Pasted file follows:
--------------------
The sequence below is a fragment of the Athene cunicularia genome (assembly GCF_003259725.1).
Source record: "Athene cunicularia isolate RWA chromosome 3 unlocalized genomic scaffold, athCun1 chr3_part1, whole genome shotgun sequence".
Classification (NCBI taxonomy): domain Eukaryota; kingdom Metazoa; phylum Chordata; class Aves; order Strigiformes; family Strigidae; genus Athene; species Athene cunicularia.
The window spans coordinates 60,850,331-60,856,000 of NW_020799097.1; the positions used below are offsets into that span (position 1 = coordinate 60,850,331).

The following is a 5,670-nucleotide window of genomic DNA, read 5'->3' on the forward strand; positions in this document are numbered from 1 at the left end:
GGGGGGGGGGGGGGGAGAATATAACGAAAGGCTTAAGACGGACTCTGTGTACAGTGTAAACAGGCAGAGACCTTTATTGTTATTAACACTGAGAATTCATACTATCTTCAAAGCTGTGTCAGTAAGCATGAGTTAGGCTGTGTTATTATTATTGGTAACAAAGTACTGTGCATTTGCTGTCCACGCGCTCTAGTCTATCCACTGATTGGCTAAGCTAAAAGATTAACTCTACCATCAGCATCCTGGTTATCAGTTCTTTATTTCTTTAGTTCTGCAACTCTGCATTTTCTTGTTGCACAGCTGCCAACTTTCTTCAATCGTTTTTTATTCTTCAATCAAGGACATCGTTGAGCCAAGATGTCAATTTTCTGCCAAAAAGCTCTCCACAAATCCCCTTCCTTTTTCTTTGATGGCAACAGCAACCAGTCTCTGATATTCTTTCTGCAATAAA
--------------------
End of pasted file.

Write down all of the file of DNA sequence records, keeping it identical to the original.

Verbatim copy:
The sequence below is a fragment of the Athene cunicularia genome (assembly GCF_003259725.1).
Source record: "Athene cunicularia isolate RWA chromosome 3 unlocalized genomic scaffold, athCun1 chr3_part1, whole genome shotgun sequence".
Classification (NCBI taxonomy): domain Eukaryota; kingdom Metazoa; phylum Chordata; class Aves; order Strigiformes; family Strigidae; genus Athene; species Athene cunicularia.
The window spans coordinates 60,850,331-60,856,000 of NW_020799097.1; the positions used below are offsets into that span (position 1 = coordinate 60,850,331).

The following is a 5,670-nucleotide window of genomic DNA, read 5'->3' on the forward strand; positions in this document are numbered from 1 at the left end:
GGGGGGGGGGGGGGGAGAATATAACGAAAGGCTTAAGACGGACTCTGTGTACAGTGTAAACAGGCAGAGACCTTTATTGTTATTAACACTGAGAATTCATACTATCTTCAAAGCTGTGTCAGTAAGCATGAGTTAGGCTGTGTTATTATTATTGGTAACAAAGTACTGTGCATTTGCTGTCCACGCGCTCTAGTCTATCCACTGATTGGCTAAGCTAAAAGATTAACTCTACCATCAGCATCCTGGTTATCAGTTCTTTATTTCTTTAGTTCTGCAACTCTGCATTTTCTTGTTGCACAGCTGCCAACTTTCTTCAATCGTTTTTTATTCTTCAATCAAGGACATCGTTGAGCCAAGATGTCAATTTTCTGCCAAAAAGCTCTCCACAAATCCCCTTCCTTTTTCTTTGATGGCAACAGCAACCAGTCTCTGATATTCTTTCTGCAATAAA